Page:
Subject: Re: My Investment Philosophy Date: 7/18/2004 8:35 PM
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As an aside, I'm mainly a lurker here (and elsewhere, for that matter) so whatever the regulars go for is fine by me, but I wonder if this experiment won't generate enough volume of posts to merit it's own board?

I was thinking the same thing about asking TMF to start a new board for this experiment (or for NJTA in general), primarily because the NPI board has such a consistent group of posters and there will likely be quite a few NJTA posts that would clutter up this board. I'm sure the NPI regulars would not like that. Also, others from around the TMF community who want to follow the results of my experiment would be able to follow on a separate board without having to sort through a variety of posts on the NPI board.

I'll contact TMF Bogey and check into that first thing tomorrow morning.

NukeJohn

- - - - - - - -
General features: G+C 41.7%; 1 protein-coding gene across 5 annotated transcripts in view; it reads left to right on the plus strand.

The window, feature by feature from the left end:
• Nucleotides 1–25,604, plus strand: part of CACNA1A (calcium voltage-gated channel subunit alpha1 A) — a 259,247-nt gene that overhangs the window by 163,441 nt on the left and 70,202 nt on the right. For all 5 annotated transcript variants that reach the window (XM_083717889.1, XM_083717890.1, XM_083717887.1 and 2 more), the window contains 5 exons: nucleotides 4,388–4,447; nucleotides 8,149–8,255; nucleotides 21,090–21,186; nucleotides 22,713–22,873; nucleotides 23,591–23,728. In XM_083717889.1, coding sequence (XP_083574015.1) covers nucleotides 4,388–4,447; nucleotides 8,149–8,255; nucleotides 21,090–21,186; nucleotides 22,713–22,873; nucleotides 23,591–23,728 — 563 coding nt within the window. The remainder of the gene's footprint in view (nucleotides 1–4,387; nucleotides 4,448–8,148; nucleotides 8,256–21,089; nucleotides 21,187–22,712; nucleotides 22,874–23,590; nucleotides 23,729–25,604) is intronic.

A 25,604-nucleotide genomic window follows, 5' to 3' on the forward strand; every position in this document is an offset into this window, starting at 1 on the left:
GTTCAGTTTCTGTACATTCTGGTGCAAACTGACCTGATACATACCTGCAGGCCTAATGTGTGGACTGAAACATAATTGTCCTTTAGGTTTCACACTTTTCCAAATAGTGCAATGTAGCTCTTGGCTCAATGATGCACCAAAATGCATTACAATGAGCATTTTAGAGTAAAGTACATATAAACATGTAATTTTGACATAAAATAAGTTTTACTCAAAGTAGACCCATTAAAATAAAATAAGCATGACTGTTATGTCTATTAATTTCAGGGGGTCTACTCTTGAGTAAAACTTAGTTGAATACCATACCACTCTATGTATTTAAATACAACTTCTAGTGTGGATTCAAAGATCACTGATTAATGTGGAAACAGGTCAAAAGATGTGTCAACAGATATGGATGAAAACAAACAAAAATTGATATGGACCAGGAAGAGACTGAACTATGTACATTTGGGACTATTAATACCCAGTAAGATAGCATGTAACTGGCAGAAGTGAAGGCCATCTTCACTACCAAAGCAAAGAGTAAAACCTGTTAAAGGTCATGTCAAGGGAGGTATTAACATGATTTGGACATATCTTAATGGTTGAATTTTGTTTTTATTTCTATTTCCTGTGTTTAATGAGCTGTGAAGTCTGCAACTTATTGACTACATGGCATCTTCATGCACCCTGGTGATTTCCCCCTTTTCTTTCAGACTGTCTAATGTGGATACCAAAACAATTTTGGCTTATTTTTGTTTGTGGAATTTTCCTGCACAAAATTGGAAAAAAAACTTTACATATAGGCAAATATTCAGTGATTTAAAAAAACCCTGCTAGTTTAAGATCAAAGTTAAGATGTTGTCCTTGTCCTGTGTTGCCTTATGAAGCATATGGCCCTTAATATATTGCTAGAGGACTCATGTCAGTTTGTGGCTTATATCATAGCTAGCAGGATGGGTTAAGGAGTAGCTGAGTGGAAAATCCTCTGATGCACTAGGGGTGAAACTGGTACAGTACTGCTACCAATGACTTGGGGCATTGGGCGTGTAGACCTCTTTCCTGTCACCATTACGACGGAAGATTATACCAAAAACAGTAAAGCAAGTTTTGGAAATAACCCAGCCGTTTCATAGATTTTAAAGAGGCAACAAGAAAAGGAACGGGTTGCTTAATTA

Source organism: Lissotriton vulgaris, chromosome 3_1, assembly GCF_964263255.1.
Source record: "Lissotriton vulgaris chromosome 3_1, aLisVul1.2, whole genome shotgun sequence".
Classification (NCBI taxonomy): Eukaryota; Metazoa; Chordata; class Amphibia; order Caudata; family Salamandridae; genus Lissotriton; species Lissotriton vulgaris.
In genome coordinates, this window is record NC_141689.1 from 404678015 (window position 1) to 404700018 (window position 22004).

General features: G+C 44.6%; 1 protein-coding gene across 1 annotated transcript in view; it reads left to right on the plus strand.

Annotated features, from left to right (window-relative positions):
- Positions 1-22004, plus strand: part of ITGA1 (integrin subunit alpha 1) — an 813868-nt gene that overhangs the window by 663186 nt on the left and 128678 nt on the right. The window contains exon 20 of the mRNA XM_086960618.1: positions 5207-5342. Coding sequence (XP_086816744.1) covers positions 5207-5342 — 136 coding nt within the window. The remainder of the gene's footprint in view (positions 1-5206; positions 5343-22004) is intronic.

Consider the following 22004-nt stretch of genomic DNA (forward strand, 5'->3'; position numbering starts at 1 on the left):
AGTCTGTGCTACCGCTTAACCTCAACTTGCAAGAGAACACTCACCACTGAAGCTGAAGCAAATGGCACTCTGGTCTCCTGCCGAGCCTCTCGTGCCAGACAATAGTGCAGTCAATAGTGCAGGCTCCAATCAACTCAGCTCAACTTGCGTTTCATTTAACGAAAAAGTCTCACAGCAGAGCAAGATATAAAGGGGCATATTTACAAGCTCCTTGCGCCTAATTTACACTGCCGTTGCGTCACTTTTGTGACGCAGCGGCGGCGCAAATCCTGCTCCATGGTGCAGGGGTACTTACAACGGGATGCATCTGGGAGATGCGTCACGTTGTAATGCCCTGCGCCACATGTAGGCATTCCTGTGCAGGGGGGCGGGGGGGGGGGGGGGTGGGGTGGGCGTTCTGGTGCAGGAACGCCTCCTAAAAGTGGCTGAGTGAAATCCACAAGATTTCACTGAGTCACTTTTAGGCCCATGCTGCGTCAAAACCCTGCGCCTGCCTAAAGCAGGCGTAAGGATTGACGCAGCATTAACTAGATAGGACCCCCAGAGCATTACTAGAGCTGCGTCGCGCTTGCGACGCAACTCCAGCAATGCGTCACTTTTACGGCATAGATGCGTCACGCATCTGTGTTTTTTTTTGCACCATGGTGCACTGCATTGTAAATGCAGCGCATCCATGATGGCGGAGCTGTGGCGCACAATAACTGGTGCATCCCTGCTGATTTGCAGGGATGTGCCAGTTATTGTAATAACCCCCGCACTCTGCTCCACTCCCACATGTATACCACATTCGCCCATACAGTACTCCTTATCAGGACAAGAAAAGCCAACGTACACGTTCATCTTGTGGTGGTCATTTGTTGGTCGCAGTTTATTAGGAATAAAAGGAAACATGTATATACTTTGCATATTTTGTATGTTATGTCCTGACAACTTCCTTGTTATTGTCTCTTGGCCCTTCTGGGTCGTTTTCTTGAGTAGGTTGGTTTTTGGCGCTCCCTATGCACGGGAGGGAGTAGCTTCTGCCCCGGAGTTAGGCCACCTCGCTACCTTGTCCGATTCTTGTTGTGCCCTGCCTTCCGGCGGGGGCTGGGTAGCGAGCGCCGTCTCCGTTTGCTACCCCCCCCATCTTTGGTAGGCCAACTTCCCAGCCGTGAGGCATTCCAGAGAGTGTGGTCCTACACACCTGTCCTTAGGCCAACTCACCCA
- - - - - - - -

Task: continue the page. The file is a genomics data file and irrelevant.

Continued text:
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Author: dumaflotchie Big gold star, 5000 posts Old School Fool Add to my Favorite Fools Ignore this person (you won't see their posts anymore) Number: 20532 of 71952
Subject: Re: My Investment Philosophy Date: 7/18/2004 10:14 PM
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Nuke:

I would favor keeping it here. If you feel this board may have sensitivities otherwise, maybe a quick poll would resolve it.

Just my 2 cents.

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Author: karljo Three stars, 500 posts Old School Fool Add to my Favorite Fools Ignore this person (you won't see their posts anymore) Number: 20534 of 71952
Subject: Re: My Investment Philosophy Date: 7/19/2004 1:34 AM
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Pup,

Try Stockcharts. I have set up a gallery of 8 charts with RSI at this url
http://tinyurl.com/5lmgx